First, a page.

It should be noted that quote server 118, trade processing system 126, or a combination of the two, or other means, can implement various checks on both the quotation request, and trade execution orders. These can consist of a variety of automated validations or checks against various business logic rules or parameters. For example, credit limits per client can be automatically maintained and enforced, as well as regulatory or other business limits on the transactions. These limits might include precluding executions and certain securities that may be on a restricted list, or subject to a trading halt by the primary marketplace.
To implement the various entities in BTS 100 of FIG. 1, individual servers or instruction execution platforms can be used. However, the various elements should be thought of more as entities than as actual pieces of hardware. Thus, various elements could be combined in a single hardware platform. Alternatively, some of the elements could be implemented by computer program code which is added to existing processing platforms used in a dealer or brokerage for normal trading activities. Some of the entities can maintain databases of information for use by both the quote service, and a dealer's other systems. For example, the position server is essentially a database that maintains the dealer's position or number of shares in each security that is traded. The database can also include other information, such as historical prices. The position server is typically updated in real time and as previously mentioned, can be used to supply position information for use in generating customized quotes according to embodiments of the invention as well as for other purposes. With respect to block trades according to embodiments of the invention, a dealer will want to price a security so that the security is more likely to sell if the dealer's position is such that the dealer is too heavily invested in the particular security at the present time.
In the example of FIG. 1, trade processing system 126 is a server or element that is involved in booking transactions, including account processing and clearance settlement functions. The trading server, 138, can be what is commonly referred to as an order management system. The trading server can serve as a staging area for affecting trades using various strategies designed to liquidate positions cost effectively. In many cases, these various entities may be implemented in a single computer system. Such a computer system could also even house Web services and application services related to presenting on-line information to, and receiving input from requesting counterparties. It cannot be over-emphasized that the line between the various entities above might be blurred in an actual, practical implementation of the invention.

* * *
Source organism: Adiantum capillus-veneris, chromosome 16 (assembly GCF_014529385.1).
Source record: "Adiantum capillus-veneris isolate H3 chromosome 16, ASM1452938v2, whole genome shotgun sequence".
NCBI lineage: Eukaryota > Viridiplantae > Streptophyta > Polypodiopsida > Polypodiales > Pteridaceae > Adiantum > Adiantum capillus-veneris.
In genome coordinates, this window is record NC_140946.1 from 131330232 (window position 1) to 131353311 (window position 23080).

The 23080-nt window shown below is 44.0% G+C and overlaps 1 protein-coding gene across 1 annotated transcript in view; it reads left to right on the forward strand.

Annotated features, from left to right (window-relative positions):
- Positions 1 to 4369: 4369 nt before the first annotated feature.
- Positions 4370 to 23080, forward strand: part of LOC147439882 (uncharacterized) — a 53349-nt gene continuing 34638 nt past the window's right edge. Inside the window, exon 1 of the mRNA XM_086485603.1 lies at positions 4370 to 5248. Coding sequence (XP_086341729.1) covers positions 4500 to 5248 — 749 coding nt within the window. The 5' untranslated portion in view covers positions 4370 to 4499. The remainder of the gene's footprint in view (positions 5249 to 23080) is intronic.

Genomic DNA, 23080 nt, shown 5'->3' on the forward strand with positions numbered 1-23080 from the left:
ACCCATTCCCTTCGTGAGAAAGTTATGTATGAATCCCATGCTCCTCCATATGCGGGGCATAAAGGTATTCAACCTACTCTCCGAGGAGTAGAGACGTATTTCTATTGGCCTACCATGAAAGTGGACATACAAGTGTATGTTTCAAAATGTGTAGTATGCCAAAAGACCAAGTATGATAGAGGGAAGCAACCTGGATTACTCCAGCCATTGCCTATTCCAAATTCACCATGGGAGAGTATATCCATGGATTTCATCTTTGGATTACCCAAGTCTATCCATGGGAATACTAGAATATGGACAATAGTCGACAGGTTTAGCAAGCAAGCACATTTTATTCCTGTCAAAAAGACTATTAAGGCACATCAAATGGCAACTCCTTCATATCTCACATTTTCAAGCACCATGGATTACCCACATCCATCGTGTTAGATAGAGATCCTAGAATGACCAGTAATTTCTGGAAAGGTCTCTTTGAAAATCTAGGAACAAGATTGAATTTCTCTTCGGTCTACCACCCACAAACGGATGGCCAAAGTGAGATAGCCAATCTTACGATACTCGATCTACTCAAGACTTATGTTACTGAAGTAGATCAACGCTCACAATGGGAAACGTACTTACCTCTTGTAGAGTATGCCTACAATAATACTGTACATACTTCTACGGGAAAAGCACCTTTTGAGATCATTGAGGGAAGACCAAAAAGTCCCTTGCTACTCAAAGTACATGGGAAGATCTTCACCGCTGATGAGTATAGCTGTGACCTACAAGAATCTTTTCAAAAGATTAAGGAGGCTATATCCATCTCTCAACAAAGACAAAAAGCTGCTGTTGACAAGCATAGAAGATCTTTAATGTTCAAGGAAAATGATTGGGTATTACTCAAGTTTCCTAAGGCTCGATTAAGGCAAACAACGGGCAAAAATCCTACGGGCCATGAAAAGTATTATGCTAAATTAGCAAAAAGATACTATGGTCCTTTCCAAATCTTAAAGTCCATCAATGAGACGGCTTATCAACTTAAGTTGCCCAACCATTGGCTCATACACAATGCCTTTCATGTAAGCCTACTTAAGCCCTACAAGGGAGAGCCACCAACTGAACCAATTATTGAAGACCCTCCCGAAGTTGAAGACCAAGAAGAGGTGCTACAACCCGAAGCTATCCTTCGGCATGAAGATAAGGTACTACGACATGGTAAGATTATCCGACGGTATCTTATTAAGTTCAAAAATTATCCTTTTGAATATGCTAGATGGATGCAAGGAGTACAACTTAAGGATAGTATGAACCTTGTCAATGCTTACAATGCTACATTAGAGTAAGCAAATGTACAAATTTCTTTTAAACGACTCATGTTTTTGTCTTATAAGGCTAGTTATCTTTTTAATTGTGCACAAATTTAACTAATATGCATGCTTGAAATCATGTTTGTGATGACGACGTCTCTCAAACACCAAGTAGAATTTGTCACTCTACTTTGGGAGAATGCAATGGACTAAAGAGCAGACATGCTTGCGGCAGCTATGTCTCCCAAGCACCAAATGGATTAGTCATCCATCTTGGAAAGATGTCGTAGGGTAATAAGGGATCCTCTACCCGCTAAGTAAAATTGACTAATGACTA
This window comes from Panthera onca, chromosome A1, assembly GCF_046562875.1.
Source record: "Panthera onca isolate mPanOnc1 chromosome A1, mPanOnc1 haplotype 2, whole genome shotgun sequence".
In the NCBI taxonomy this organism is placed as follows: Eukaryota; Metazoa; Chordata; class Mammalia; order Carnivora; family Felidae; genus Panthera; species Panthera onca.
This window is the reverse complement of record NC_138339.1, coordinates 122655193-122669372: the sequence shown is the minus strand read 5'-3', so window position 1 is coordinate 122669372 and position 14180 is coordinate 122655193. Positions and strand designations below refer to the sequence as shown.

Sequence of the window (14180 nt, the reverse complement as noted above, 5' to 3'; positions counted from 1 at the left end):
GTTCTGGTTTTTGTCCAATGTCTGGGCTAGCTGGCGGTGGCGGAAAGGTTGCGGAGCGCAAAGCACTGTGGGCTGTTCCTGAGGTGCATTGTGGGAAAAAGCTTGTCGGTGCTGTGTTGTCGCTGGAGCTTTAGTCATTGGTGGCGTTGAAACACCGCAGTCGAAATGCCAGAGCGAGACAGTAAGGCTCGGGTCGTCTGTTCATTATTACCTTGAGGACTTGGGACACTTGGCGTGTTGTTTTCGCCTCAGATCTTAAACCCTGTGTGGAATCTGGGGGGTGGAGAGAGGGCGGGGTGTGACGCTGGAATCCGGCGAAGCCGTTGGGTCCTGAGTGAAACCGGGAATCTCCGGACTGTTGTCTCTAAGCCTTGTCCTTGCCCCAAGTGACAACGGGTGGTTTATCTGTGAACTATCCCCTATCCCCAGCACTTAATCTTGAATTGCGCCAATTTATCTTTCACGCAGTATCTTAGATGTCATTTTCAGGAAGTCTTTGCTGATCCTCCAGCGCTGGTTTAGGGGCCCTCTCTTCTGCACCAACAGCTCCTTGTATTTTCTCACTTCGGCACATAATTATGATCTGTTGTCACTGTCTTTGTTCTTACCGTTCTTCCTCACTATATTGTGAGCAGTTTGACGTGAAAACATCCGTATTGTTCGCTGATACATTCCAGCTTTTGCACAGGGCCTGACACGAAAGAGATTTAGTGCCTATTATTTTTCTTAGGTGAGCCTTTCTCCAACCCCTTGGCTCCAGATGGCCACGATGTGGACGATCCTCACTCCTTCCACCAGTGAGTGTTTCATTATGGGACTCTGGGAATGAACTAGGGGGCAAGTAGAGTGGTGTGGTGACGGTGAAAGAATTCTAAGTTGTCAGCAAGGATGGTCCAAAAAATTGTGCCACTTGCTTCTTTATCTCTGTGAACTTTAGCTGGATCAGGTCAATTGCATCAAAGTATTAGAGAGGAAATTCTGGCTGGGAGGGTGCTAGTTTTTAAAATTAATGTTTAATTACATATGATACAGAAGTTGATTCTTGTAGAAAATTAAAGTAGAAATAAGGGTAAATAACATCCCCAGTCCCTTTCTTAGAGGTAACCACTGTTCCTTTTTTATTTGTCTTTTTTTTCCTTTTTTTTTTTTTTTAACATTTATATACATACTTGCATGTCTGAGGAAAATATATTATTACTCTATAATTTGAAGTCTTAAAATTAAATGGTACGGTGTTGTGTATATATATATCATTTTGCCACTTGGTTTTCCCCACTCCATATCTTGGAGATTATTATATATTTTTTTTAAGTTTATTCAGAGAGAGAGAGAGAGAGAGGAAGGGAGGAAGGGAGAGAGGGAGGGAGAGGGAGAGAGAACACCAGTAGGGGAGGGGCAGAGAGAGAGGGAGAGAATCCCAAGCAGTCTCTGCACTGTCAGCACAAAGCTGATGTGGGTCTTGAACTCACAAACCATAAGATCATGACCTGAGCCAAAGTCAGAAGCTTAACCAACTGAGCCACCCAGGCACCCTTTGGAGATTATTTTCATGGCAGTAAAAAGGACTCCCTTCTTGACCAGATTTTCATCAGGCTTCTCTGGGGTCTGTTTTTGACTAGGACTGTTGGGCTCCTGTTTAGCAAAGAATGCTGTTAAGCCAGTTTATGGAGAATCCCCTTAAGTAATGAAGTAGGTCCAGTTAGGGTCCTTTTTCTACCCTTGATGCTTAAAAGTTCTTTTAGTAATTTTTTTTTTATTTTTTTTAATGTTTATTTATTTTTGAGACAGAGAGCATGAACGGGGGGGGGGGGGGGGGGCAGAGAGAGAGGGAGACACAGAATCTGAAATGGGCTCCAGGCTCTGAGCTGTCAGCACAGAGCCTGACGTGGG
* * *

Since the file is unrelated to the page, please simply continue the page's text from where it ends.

FIG. 2 illustrates the overall operation of a system like that shown in FIG. 1, this time in flowchart form. As is typical with flow charts, the various steps or subprocesses are presented as a series of process blocks. Process 200 begins with a client request, block 202. At block 204, a check is made as to whether the client attempting to use the system is in fact a valid client of the dealer. If not, processing branches to block 206 where an appropriate message is returned to the client. If so, the client request can be verified against a plurality of business logic rules at block 208. Depending on the rules chosen, real-time market data, 210, as well as specific internal rules and parameters which are garnered from various internal resources, as shown at block 212, can also be used. These internal parameters may come from restricted stock lists, easy to borrow lists, and the like. A check is made at block 214 as to whether the request passes all of the business logic rules. If not, processing branches back to block 206, where an appropriate message is generated to the client or prospective counterparty. If so, processing continues, to a check of the type of request at block 216.
Where a prospective counterparty has initiated process 200 to receive a customized quote, processing at block 216 branches to block 218, where the quote service of the BTS is engaged to generate the customized quote. The quote service can make use of various coefficients, client profile data, quantitative data regarding positions in the stock, and market data, historical and otherwise, as shown at block 220. The customized quote is then returned to the client at messaging block 206.
In the present example, if the client initiates a request to execute a trade or allocation based on a customized quote, processing at block 216 branches to block 222, where the trade is processed, including order, allocation, and booking. The firm's position is updated on the position server at block 224. The books and records are updated at block 226. At block 228, the relevant market systems are provided with information on the trade. In this particular example, the trade is reported to the automated confirmation transaction (“ACT”) system, which is operated by the Nasdaq Stock Market, Inc. In the United States, every equity security transaction must be reported through ACT if it takes place off an exchange such as the New York Stock Exchange. ACT serves as an audit trail for regulators, and also provides a source for data used to publish market pricing for completed trades on the public “tape”.